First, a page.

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Everything You Need to Know About Dormers: Types, Styles, Pros, and Cons

Written by Chris Gennone

Published on March 11, 2021


Everything You Need to Know About Dormers: Types, Styles, Pros, and Cons

Dormers can make a beautiful edition to your home. Learn about each type and decide whether they're right for you.

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If you're looking to add a little more sunlight or attic space to your home, you should consider installing dormers. No matter if your attic or loft is an active living space or purely for storage, dormers offer several benefits. Dormers not only brighten a room, but they can provide more space, help ventilate your home, and even increase curb appeal. Let's dig into the details about the different types of dormers and get a better understanding of how they could benefit your home.

What is a dormer?

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Located on the slope of your roof, dormers are roofed structures that typically feature windows and increase the height of your ceiling. Dormer windows are also designed to give your attic or loft additional space.

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Types of dormers


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Gable dormers or "doghouse dormers" are the most common type of dormers and can typically be installed on any type of roof. These dormers are triangular with two sloped planes, which helps them shed rainwater easily, preventing any kind of leakage. Gable roofs are usually best for homeowners in colder, wetter climates because their water-shedding design leaves them less vulnerable to rain damage than other types of dormers.


Shed dormers are similar to flat roof dormers but feature a single slightly-sloped plane which gives an area a little more space. In addition to being able to accommodate smaller and larger-sized windows, the small slope on shed dormers also allows for water and snow to drain more easily.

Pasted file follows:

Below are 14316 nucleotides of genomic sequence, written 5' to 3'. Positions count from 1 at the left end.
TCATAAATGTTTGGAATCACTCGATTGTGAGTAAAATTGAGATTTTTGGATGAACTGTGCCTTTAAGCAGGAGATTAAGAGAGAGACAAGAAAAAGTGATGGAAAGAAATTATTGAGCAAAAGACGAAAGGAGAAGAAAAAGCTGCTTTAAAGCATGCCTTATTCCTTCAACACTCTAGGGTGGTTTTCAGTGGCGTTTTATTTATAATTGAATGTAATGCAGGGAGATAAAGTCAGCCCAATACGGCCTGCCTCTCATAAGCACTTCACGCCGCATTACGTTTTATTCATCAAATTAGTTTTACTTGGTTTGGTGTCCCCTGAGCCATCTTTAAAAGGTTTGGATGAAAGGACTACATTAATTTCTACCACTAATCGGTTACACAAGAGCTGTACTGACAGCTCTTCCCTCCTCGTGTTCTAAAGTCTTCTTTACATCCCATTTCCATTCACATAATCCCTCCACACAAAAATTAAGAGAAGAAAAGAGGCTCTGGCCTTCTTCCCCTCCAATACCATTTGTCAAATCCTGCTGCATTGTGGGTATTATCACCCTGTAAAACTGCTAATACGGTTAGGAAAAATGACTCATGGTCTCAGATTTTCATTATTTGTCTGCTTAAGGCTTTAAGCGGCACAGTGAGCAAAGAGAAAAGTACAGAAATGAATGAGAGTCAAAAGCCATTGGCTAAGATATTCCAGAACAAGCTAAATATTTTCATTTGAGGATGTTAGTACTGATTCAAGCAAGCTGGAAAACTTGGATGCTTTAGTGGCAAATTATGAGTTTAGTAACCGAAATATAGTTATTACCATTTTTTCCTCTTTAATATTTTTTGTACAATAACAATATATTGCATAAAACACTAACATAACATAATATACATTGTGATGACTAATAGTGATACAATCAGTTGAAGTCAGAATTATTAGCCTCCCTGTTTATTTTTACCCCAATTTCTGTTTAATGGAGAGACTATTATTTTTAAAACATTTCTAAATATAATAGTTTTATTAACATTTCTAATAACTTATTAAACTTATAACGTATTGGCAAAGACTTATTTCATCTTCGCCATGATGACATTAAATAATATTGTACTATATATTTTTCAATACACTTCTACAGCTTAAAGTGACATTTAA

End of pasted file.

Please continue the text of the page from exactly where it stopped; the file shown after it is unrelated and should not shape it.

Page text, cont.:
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Though they look similar to shed dormers, flat roof dormers have no pitch or slope, which can become an issue with rain and snow build-up. The main benefit to installing flat dormers is that they will maximize the amount of space at a cheaper cost. To avoid water leaks, we recommend using a roof membrane such as EPDM, which is water-resistant. With any type of flat roof, you'll also need to provide routine maintenance to avoid any expensive repairs.


Image source: The Architect’s Guide

Hipped dormers are typically installed on hipped roofs, which slopes from all sides of the building. These dormers feature three sloped planes which shed water easily and help prevent any leakage from entering the home. Though hipped dormers are a little more expensive than others, they also offer a more striking appearance.


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These curved dormers are primarily designed for aesthetic reasons and help increase your home's curb appeal. Eyebrow dormers don't provide any real additional space to a room, but they do bring in a decent amount of light. Because these dormers are curved and have different shingles than the rest of the roof, water leakage is possible. Eyebrow dormers are custom-made and can be expensive, costing more than a traditional skylight.